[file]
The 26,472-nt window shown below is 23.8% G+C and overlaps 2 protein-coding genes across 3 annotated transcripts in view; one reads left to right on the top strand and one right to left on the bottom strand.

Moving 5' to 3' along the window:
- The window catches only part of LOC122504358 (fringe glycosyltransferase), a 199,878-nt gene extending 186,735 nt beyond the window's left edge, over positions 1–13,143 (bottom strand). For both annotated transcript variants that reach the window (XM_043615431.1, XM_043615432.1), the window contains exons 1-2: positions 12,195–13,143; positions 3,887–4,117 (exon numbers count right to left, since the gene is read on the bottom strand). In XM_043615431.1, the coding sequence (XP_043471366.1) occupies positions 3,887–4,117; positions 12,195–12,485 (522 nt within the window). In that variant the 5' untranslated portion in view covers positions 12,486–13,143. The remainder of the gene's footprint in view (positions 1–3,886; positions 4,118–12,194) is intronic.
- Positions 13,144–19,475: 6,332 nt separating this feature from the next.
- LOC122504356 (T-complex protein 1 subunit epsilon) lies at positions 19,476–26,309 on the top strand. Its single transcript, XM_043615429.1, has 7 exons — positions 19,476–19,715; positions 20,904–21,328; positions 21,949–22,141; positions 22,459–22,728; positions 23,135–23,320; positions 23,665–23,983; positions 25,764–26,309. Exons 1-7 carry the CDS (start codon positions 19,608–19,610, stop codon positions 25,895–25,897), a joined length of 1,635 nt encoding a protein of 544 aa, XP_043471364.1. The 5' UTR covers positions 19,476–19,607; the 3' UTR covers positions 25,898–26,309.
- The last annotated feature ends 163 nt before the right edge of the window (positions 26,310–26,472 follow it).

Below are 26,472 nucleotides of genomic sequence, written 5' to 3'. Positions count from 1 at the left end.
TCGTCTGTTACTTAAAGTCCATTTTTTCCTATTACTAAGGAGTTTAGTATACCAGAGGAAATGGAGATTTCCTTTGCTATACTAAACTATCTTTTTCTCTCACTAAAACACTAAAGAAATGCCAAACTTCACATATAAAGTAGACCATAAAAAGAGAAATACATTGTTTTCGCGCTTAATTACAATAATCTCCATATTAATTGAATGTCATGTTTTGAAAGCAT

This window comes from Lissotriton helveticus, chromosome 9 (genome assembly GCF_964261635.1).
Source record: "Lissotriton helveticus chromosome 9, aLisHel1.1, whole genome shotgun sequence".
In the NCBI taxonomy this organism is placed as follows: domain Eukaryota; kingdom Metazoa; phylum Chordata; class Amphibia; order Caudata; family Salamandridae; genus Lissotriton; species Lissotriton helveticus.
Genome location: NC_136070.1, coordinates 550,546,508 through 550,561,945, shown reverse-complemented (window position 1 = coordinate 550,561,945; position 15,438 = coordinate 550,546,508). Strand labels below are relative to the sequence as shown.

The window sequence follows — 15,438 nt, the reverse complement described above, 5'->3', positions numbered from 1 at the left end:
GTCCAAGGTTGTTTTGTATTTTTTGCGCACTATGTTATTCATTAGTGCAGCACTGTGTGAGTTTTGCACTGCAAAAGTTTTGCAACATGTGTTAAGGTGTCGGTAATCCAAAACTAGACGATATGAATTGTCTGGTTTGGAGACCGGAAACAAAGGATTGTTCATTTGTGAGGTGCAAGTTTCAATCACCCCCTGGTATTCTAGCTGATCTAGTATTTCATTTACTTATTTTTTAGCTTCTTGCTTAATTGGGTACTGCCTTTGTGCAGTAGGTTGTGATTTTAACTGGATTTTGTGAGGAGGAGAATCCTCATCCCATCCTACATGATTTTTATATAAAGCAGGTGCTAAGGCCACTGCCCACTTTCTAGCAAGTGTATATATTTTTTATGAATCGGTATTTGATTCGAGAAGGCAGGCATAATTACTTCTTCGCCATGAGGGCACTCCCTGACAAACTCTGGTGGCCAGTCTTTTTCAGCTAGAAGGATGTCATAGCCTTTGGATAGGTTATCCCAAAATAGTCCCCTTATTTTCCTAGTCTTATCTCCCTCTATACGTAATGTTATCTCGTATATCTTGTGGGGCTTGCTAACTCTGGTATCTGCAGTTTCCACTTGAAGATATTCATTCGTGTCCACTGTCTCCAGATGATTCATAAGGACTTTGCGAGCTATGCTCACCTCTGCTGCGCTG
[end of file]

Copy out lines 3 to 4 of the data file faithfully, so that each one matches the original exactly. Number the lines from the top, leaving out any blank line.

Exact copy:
- The window catches only part of LOC122504358 (fringe glycosyltransferase), a 199,878-nt gene extending 186,735 nt beyond the window's left edge, over positions 1–13,143 (bottom strand). For both annotated transcript variants that reach the window (XM_043615431.1, XM_043615432.1), the window contains exons 1-2: positions 12,195–13,143; positions 3,887–4,117 (exon numbers count right to left, since the gene is read on the bottom strand). In XM_043615431.1, the coding sequence (XP_043471366.1) occupies positions 3,887–4,117; positions 12,195–12,485 (522 nt within the window). In that variant the 5' untranslated portion in view covers positions 12,486–13,143. The remainder of the gene's footprint in view (positions 1–3,886; positions 4,118–12,194) is intronic.
- Positions 13,144–19,475: 6,332 nt separating this feature from the next.